At Exercise.com, we love seeing people helping each other out when it comes to fitness. Whether it’s having a reliable workout partner or offering advice to new gym goers, we are often motivated by seeing others reach their fitness goals!
We saw Terry Williams on Twitter answering questions, debunking myths, and inspiring his followers to push themselves harder (and smarter) than ever before, and we loved it, so we decided to contact him for an interview.
Terry Williams is a passionate fitness professional, working in almost every aspect of the health and wellness realm. He is devoted to sharing his research and ideas with fitness enthusiasts everywhere.
He touts a master’s degree in health & human performance, certification as a strength and conditioning specialist, and multiple publications as a professional writer. He was mentioned on HoustonTrendMag.com and LiveStrong.com.
He works with everyone from casual gym-goers to elite athletes and is committed to impacting lives by challenging people to dig deep in their weaknesses to find strengths they didn’t know they had.
Best fitness advice he’s heard: No tips, no tools, no trainers EVER work… unless YOU work.
How he keeps exercise fun: Mixing things up and working out with other trainers to share ideas and discuss different training styles.
What tips do you have for people looking to get started with working out?
My biggest tip for all of the gym rookies out there is to simply find something you LIKE, and then build a program around that. It’s easy to get started when you actually enjoy your workout!
If you absolutely hate running, something you might end up liking after building up some cardiovascular endurance, get started playing a game of pickup basketball or whatever gets your heart rate elevated and cooks away calories while you have fun.
What is your favorite way to work out?
I love to blend various forms of fitness. I don’t live by a “cardio before weights” program, or the opposite either, for that matter.
I’m a big fan of circuit training, tossing in six to 10 movements for six to 10 reps per set, and loading muscles to the max by using challenging loads. I may mix upper and lower body movements, core stability work, and a few miles worth of sprint and interval drills.
Quite honestly, my method for training came from being bored with popular exercise philosophy, curiosity about combining modes, and an undying desire to simply have fun while blitzing the body. In the gym, creativity is golden!
Train Anyone, Anywhere in the World.
When did you know you wanted to be a personal trainer?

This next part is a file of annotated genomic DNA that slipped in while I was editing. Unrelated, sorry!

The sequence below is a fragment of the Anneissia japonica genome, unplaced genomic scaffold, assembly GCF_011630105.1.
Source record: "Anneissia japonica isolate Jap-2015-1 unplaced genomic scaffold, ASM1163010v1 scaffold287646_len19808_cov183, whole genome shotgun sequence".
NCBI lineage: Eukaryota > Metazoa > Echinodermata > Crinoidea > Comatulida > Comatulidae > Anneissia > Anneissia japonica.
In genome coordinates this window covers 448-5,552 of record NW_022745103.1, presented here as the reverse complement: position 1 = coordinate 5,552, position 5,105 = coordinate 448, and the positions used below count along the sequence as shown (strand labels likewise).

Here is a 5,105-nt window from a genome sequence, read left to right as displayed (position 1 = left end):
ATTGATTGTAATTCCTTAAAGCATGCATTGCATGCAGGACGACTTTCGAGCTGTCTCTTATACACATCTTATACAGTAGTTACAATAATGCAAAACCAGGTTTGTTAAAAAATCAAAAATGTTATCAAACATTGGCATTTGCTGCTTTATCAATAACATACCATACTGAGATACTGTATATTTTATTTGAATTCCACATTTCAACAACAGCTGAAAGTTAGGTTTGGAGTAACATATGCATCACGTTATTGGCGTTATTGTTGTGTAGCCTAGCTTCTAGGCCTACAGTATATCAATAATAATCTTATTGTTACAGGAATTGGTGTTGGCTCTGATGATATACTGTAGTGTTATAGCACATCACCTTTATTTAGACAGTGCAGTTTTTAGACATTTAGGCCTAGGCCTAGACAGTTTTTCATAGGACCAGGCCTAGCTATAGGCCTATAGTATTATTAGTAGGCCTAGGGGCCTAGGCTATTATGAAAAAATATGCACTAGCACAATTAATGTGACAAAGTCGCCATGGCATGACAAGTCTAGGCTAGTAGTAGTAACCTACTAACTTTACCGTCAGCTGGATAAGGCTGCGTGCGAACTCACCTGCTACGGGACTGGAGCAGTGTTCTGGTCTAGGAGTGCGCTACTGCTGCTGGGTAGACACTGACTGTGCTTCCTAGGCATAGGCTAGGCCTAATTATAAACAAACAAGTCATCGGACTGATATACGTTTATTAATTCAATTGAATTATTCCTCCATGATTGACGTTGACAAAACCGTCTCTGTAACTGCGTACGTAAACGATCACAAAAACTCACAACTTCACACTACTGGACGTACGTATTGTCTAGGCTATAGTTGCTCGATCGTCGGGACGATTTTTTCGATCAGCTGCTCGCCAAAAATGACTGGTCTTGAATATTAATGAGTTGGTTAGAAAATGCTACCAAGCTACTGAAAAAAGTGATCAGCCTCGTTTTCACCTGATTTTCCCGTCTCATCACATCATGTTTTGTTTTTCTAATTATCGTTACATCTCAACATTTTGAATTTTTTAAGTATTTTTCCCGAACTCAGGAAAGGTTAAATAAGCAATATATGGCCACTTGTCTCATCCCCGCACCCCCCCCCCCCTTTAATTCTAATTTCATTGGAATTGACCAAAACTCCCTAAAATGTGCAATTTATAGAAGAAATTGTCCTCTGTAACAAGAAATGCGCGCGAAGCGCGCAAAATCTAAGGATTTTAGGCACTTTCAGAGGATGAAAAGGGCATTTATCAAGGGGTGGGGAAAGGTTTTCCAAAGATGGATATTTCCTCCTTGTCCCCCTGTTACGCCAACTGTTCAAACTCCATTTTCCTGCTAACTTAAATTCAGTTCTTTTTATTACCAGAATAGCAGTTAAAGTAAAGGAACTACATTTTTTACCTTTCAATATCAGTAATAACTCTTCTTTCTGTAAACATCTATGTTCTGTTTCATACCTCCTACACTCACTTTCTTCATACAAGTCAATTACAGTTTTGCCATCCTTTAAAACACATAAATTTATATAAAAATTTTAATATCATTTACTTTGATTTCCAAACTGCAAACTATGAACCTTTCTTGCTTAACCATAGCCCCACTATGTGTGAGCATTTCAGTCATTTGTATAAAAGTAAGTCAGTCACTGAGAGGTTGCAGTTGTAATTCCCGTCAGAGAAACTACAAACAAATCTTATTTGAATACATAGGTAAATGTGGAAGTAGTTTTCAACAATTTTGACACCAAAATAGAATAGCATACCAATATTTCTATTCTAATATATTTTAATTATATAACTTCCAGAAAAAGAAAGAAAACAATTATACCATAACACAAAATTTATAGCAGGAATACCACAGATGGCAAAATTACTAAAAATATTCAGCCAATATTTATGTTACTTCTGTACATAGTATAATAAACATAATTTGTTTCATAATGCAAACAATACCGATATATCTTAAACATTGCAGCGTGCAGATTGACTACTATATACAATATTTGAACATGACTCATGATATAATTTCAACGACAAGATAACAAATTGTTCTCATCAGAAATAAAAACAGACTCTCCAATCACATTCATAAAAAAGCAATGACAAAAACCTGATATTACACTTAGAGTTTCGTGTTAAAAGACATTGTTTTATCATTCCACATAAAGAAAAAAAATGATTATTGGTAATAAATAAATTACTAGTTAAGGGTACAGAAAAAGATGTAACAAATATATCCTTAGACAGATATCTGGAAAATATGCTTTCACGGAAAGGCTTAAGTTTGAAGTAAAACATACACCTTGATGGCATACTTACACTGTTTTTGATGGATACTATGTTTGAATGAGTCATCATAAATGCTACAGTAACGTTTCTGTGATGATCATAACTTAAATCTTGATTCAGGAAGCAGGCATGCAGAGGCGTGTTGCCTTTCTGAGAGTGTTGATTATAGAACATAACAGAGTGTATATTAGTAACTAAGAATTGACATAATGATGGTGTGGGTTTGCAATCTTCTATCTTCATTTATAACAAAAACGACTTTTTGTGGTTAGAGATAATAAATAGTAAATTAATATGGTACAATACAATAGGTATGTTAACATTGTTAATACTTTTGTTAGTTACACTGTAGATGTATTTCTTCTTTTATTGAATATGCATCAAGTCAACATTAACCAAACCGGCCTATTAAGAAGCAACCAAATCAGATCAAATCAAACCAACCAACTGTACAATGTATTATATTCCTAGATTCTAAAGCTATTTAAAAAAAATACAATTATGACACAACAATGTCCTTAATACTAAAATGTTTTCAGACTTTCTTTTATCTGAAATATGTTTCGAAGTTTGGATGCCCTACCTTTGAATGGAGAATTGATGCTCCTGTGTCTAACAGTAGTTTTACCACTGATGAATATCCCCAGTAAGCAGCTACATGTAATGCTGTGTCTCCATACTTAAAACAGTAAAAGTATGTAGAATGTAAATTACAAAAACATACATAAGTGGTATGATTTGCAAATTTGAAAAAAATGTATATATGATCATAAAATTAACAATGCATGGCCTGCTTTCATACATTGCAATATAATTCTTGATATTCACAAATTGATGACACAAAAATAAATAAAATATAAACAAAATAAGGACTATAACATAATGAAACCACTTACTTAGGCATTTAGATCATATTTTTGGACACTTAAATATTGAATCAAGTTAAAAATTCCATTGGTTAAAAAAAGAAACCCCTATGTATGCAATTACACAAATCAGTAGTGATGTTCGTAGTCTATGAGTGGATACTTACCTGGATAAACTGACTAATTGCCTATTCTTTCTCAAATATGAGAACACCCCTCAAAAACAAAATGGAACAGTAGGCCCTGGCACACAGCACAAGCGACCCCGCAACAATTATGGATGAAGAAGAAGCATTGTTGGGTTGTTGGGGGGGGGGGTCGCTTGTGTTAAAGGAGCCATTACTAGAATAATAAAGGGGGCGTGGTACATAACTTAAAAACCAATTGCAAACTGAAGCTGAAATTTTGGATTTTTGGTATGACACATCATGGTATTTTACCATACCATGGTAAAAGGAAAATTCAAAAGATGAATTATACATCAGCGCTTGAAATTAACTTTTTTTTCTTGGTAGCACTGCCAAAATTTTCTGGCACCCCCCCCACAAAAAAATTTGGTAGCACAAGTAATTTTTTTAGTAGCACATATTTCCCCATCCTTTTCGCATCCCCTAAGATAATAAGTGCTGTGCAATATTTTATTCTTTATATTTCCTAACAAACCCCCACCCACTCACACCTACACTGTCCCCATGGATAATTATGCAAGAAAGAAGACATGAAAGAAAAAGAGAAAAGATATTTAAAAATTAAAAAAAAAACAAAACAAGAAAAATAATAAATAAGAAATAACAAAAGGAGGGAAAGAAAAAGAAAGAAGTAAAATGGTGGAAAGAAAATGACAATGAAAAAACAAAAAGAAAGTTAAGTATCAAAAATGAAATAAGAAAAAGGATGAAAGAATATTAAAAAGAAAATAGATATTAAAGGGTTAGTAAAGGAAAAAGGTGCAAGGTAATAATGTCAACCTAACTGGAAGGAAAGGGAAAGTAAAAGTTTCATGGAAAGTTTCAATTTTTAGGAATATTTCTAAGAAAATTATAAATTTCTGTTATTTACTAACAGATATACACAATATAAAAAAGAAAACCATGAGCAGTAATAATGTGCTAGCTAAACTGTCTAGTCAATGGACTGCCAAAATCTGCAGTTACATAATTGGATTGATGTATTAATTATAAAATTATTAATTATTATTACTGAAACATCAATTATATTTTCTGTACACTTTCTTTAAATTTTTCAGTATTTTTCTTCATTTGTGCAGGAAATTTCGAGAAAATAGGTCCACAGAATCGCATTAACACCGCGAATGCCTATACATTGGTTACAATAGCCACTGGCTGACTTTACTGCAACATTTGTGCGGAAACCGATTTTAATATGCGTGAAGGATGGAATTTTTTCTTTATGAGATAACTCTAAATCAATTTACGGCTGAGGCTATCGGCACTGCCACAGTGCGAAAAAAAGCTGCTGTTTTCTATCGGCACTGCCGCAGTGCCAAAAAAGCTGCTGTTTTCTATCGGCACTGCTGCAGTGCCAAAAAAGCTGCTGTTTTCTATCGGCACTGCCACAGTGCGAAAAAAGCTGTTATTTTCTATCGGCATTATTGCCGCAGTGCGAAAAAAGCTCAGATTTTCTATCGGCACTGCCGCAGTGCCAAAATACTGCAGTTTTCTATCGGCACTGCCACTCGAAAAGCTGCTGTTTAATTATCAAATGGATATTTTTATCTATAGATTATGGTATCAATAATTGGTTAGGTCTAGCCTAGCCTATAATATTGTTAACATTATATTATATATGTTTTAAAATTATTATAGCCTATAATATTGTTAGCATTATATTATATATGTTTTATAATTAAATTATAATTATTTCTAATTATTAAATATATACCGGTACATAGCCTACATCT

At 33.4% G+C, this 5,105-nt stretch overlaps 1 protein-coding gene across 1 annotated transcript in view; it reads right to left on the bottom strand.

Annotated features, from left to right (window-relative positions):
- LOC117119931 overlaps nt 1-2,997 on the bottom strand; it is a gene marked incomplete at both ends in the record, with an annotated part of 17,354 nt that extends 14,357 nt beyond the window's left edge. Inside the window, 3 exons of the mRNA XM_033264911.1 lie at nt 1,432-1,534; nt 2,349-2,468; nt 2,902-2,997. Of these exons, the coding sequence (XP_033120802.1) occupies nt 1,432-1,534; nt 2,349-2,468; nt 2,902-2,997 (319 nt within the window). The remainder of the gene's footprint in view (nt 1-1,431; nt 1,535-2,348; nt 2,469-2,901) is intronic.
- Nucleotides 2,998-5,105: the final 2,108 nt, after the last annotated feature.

Back in college, I was the biggest gym rat and a film school kid. I saw exercise as a hobby and media as a career.
I went on to DJ a radio show and co-host some TV, but I had to get real with myself upon graduation and embrace my true passion — motivating others to live longer and stronger. It was upon graduation that I decided I wanted to be a trainer.
Funny thing is, now after a masters degree in health and human performance and years in business as a trainer, I’m starting to get a few exciting opportunities to combine fitness with media!
It’s been fun going beyond my clientele and reaching more people with my message of wellness.
What do you recommend people look for in a personal trainer?
I recommend that people look for inspiration and professionalism in a trainer. A trainer shouldn’t be a cocky individual in love with their own physique and simply be barking out orders pompously. but a person who wants success for you even more than you want it for yourself and is devoted to encouraging you along the journey, even when you want to give up.
A great trainer is someone who wants success for you even more than you want it for yourself and is devoted to encouraging you along the journey, even when you want to give up.
The best trainers are those who are organized and reliable, prioritizing your needs and treating you with respect, offering quality services, not a hustle. Trainers should build revenue by changing others’ lives, not change their own lives by focusing on revenue.
I also think logging workouts can remind you of what progress you’ve made and holds you be accountable to a written record, pushing you to aim for future progress as well. Logging workouts is the KEY to achieving measurable goals.
What has been the highlight of your personal training experience so far?
The highlight of my personal training experience has been the ability to work with notable people. It’s crazy when you work so hard to build something of worth, and then one day it becomes more valuable than you would’ve predicted yourself achieving.
It’s crazy when pro cyclists join my spin classes or the media group I work with puts me on video shoot assignments with some of my favorite musicians. It feels funny shaking off fan mode and realizing that they want my counsel. I feel blessed for that!